Any film can be a DVD but it has come to be accepted as common knowledge that a Criterion Collection DVD is important. And don't we all know by now that the discerning film aficionados manning the helm of the goodship Criterion don't scrimp when it comes to a figuring "wow factors" into their packaged feature presentations - that's why one expects only the best in classic and contemporary cinema when glimpsing said particular 'C' word, right? WRONG! Welcome to the new world of Criterion Collection realness, created for the people by the people, shining like a grand DIY roadside attraction just off the information superhighway: the Fake Criterions tumblog! Okay, so maybe I'm just getting on board with this trend, which would be still considered fairly new by all accounts if the year were 2002, but seeing as it's 2012 and this blog has only been around for a year and a half and has already amassed extensive content of admin and fan-made Criterion Collection DVD artwork (often highlighting Criterion's sophisticated approach to graphic design by treating lowbrow, low-budget films in a like manner) it seems to me that film geeks are taking the argument for the appreciation of tangible media into their own hands. I mean, what movie enthusiast wouldn't be romanced into acquiring something as ridiculously awesome as this:
Here's to Andrew Ihla who designed this nugget of Criterion Collection fool's gold! All I can say further is that scrolling through the entries can be painful at times for there is so much goodness in the Fake Criterions stacks that I believe truly should exist. Really, it hurts my feelings to see these things and know that I cannot possibly enjoy the full cinematic experience house within faux Criterion offerings like these:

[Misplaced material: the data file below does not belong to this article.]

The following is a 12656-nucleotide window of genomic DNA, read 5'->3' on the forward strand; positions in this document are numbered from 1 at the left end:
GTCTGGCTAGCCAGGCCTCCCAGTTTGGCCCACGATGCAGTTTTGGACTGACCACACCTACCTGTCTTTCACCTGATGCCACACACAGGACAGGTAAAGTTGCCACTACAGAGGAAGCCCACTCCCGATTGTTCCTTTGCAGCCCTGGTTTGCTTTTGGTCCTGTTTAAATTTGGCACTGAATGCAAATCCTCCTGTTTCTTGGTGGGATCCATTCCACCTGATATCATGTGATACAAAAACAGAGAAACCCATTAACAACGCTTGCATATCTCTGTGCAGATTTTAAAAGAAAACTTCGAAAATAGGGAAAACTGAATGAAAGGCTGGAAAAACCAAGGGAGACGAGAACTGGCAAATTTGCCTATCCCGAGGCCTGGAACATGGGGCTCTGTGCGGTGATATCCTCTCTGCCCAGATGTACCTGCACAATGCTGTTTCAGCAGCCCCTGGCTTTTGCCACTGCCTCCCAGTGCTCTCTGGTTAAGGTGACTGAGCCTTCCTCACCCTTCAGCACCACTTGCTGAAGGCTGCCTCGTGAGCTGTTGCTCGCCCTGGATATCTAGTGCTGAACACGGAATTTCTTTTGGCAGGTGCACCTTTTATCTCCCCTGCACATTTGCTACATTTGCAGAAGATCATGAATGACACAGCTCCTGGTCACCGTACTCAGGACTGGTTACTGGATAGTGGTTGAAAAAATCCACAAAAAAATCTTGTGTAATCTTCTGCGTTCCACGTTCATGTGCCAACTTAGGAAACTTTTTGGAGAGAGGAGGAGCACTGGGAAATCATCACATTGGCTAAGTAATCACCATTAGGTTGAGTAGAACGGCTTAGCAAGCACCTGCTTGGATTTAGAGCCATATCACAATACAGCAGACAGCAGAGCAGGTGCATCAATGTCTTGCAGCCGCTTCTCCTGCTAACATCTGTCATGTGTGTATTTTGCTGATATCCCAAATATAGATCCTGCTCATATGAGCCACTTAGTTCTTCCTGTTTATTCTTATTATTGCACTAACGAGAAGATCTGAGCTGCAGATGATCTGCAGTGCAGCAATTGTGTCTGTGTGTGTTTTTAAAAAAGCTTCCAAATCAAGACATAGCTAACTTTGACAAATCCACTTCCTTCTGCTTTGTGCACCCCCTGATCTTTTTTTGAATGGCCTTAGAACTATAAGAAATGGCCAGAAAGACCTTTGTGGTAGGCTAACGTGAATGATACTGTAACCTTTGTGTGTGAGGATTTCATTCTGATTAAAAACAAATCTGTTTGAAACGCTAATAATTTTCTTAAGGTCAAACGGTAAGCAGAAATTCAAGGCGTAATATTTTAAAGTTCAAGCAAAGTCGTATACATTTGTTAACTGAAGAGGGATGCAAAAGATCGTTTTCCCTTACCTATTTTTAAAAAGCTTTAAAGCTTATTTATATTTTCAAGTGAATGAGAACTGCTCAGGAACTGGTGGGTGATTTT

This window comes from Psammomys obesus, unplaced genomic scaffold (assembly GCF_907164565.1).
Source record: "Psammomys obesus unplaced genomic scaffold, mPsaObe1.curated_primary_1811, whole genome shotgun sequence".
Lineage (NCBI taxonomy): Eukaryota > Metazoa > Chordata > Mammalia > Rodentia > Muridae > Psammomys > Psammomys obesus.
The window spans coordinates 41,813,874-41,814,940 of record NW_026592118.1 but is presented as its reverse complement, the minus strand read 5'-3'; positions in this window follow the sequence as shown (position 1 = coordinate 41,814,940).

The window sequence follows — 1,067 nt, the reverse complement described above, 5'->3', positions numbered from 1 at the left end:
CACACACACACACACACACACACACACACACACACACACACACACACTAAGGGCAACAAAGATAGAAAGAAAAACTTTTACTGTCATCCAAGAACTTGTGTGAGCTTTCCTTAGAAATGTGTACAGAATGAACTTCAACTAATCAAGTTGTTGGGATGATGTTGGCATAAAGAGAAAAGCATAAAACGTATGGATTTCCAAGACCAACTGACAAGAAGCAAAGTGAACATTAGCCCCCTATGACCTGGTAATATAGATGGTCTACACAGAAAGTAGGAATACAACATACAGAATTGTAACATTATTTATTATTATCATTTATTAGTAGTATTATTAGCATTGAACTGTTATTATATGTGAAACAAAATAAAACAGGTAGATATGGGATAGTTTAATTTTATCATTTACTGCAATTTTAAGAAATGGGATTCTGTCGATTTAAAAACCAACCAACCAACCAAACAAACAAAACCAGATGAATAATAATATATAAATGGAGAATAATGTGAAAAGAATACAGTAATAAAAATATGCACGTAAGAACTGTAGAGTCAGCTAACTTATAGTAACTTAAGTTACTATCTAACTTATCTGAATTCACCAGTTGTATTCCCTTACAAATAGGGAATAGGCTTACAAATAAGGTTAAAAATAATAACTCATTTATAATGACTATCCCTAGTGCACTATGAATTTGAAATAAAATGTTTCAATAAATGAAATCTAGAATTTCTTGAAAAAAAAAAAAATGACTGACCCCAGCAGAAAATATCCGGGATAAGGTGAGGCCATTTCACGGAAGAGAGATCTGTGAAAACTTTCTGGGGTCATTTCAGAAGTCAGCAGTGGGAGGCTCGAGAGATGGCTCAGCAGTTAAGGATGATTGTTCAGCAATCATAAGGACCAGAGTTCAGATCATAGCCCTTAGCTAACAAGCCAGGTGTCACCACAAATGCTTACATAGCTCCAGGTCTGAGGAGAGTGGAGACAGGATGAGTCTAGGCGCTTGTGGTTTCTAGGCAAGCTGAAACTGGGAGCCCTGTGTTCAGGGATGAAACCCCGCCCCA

I love me some Disney but, please, if you're going to hoist their banner alongside yours, give Studio Ghibli the treatment their works deserve! While I'm ecstatic that visually gorgeous though plot-muddled Tales from Earthsea gets a slick, English-dubbed (featuring Willem Dafoe, no less) U.S. release today (on DVD/Blu-ray), it comes with the sinking feeling that some of the works included in the famed Disney-Tokuma (Ghibli's parent company Tokuma Shoten Publications) deal struck in the mid-80's will never see the light of the silver screen stateside. [*sigh*]
However, Tales from Earthsea, originally released in Japan in 2007 and the directorial debut of Goro Miyazaki --- son of acclaimed Ghibli auteur Hayao Miyazaki, is a tepid mess of thrilling animation that could take the edge off the recent disappointing news that Disney will be delaying the U.S. theatrical release of Arrietty the Borrower(StudioGhibli's most recent work, currently enjoying top billing in France with DVD release expected soon in Japan, Europe and elsewhere) until February 2012 --- that is, if Disney decides to release it here at all. What an incredible understanding these two studios have!
Still this magical fantasy about the once-embattled relationship between humans and dragons and wizardfolk, whether clad in humble Gandalf garb (the good) or androgynous drag (the bad and the ugly), should leave fans of DreamWorks' How To Train Your Dragon feeling pants'd, in a good way. I've always felt that when comparing Disney and Studio Ghibli the difference is as much in the impression as it is in the message received; watching Disney reminds me of how rotten it used to feel when grown-ups talked down to me as a child, whereas watching Ghibli makes me recall those childhood instances when I was as excited as I was afraid of "growing up." Disney makes me want to stay in, but watching a great Ghibli film, and Tales from Earthsea is nowhere near the greatest, yet still pretty good, makes me want to go out afterwards and drink in the sweetness of existence. And not even the culture-washing power of Disney, what with their sometimes sub-sub-par English translations that carry over in to the dubbing and subtitles and wonky promotional trailers (see below), can bleed the beast of Studio Ghibli dry. In any case, if you're dying to get your Ghibli fix ASAP, you can bet your bottom-self "Chinatown special" that Amoeba will likely have bargain Arrietty the Borrower DVDs on sale soon after the rest of the world does, just like we did with Tales from Earthsea three years ago. In your face, Magic Kingdom!